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Forecast: FDA discusses more coronavirus vaccine boosters, Russia invites Taliban to talks, and power outages strike Lebanon

A case of Moderna COVID-19 vaccine

Top photo: The U.S. Food and Drug Administration is set to meet Thursday to review safety and efficacy data for booster doses of the Moderna and Johnson & Johnson coronavirus vaccines. (Photo: U.S. Navy / Elaine Heirigs)

Welcome to Factal Forecast, a look at the week’s biggest stories and what they mean from the editors at Factal. We publish our forward-looking note each Thursday to help you get a jump-start on the week ahead. If you like what you see, you can subscribe for free.

A look ahead:

Oct. 15/ FDA discusses coronavirus vaccine boostersThe U.S. Food and Drug Administration’s Vaccines and Related Biological Products Advisory Committee will meet Thursday to review safety and efficacy data for potential booster doses of the Moderna coronavirus vaccine. The panel will reconvene the next day for similar discussions regarding the Johnson & Johnson shot.

  • What’s happened so far: The expert committee voted last month to recommend Pfizer booster doses six months after their last shot to people 65 and older and those considered at “high risk” of severe illness, but cited a lack of safety and efficacy data in opting not to expand their guidance to younger groups. Ultimately, the FDA chose to include people under the age of 65 whose “frequent institutional or occupational exposure” puts them at high-risk of complications or serious illness, including teachers, manufacturing workers and public transit staffers. Both Moderna and Johnson & Johnson released data in recent weeks claiming booster doses of their vaccines help maintain a high-level of protection against the virus.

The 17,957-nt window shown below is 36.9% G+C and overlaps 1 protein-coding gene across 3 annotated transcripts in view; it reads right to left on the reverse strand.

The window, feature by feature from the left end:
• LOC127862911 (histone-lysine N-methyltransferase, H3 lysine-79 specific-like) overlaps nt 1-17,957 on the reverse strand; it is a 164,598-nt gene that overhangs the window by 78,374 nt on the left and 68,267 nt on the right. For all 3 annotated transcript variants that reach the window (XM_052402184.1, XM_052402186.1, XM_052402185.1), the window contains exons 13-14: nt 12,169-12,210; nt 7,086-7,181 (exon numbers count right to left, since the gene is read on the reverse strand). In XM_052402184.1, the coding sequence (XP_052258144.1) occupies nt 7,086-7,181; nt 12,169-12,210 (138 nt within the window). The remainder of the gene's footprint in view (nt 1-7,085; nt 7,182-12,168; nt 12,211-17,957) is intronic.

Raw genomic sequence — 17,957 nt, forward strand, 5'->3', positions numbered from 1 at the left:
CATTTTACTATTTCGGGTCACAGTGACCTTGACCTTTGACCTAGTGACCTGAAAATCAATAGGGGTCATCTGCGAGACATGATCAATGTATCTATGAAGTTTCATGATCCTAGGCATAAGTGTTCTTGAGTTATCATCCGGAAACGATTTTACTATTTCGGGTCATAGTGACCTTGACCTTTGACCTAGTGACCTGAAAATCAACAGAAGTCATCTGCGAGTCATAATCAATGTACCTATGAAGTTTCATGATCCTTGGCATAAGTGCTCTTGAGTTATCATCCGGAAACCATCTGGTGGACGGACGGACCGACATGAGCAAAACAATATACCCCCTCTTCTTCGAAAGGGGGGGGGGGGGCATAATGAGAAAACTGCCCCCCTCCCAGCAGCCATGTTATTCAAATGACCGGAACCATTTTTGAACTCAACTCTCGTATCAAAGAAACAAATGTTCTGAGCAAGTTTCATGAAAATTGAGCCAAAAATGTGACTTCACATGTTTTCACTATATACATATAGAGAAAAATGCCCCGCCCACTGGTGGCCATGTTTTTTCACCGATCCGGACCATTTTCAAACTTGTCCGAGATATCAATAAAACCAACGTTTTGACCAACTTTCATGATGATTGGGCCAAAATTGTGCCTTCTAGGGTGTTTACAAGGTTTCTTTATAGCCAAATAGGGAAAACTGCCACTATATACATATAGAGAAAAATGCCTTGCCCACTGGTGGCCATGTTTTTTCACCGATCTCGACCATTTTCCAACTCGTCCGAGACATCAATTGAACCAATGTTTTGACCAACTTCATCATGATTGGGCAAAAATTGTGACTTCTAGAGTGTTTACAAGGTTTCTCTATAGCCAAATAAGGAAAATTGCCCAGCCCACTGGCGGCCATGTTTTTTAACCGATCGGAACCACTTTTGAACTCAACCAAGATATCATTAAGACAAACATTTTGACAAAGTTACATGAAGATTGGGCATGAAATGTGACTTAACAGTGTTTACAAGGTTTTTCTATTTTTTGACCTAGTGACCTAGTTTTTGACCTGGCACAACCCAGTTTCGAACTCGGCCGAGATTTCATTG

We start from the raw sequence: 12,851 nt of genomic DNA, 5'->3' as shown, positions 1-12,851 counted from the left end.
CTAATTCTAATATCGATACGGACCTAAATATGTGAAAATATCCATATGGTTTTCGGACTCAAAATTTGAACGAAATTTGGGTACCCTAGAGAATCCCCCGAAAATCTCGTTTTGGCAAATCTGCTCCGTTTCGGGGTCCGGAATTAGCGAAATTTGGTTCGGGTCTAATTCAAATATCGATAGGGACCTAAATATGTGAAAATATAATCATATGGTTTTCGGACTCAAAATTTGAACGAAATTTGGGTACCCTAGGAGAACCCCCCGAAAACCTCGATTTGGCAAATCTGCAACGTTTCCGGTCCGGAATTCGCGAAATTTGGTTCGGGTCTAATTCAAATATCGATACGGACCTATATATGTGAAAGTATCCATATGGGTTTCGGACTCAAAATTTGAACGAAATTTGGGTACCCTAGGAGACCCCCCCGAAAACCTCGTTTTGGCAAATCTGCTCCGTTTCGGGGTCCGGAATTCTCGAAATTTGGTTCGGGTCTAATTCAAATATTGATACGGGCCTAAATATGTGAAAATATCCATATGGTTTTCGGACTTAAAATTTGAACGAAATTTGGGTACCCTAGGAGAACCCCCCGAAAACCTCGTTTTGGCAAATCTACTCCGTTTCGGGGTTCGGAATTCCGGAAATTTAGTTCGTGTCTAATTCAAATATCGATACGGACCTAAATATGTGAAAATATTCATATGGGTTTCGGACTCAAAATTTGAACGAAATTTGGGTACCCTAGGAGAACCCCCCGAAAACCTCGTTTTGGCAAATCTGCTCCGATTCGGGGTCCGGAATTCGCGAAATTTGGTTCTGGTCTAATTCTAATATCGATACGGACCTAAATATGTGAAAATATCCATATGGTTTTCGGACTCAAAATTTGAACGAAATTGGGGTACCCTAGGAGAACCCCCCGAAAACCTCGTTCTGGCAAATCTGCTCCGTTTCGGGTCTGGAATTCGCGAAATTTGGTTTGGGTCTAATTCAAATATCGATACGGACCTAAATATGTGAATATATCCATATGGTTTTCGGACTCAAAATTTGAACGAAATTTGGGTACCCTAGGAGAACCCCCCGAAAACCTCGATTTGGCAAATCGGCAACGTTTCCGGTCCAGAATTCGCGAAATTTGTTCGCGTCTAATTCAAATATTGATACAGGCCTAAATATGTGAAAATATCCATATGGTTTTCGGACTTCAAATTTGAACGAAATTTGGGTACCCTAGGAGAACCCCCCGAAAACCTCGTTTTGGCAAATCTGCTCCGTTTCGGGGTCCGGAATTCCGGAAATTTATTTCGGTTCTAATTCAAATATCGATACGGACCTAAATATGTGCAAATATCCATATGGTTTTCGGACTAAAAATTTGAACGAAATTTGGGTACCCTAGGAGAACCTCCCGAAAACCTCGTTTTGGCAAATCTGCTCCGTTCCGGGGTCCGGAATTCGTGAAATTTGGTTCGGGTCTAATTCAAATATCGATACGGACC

• The impact: In addition to the initial scope of potential boosters, the committee will also evaluate whether a third Moderna dose should contain just half of the original dose, what the best timing of a second J&J shot would be, and the possibility of administering different booster doses than what recipients initially received.

Oct. 15/ France implements coronavirus test fee: Unvaccinated French citizens will no longer be able to get free coronavirus tests starting Friday as Paris’ attempts to encourage the population to get vaccinated escalate. Tests for vaccinated citizens will remain free.

  • What’s happened so far: The announcement follows this summer’s vaccine pass rollout, which prompted large protests from those opposed to providing proof of vaccination or a negative test to enter restaurants, bars, gyms and other indoor venues. Now, with unvaccinated individuals paying for tests, entry into these venues will require a de-facto fee, with each test costing between $25 and $50.
  • The impact: The additional burden risks reigniting tensions among protesters opposed to the measures. France, despite being infamously skeptical of vaccines, has one of Europe’s highest rates of inoculation, with nearly 70 percent of the population fully vaccinated. This signals that despite the visible opposition to President Emmanuel Macron’s policies, they are potentially helping drive France’s relative vaccine success.
NASA’s Lucy spacecraft is moved to the horizontal position inside the Astrotech Space Operations Facility in Titusville, Fla., on Sept. 1, 2021. Lucy is scheduled to launch on Oct. 16 at Cape Canaveral Space Force Station. (Photo: NASA / Glenn Benson)
NASA’s Lucy spacecraft is moved to the horizontal position inside the Astrotech Space Operations Facility in Titusville, Fla., on Sept. 1, 2021. Lucy is scheduled to launch on Oct. 16 at Cape Canaveral Space Force Station. (Photo: NASA / Glenn Benson)

Oct. 16/ NASA’s Lucy Mission launches: NASA is scheduled to launch the Lucy spacecraft as early as Saturday for the first mission to the Trojan Asteroids in Jupiter’s orbit.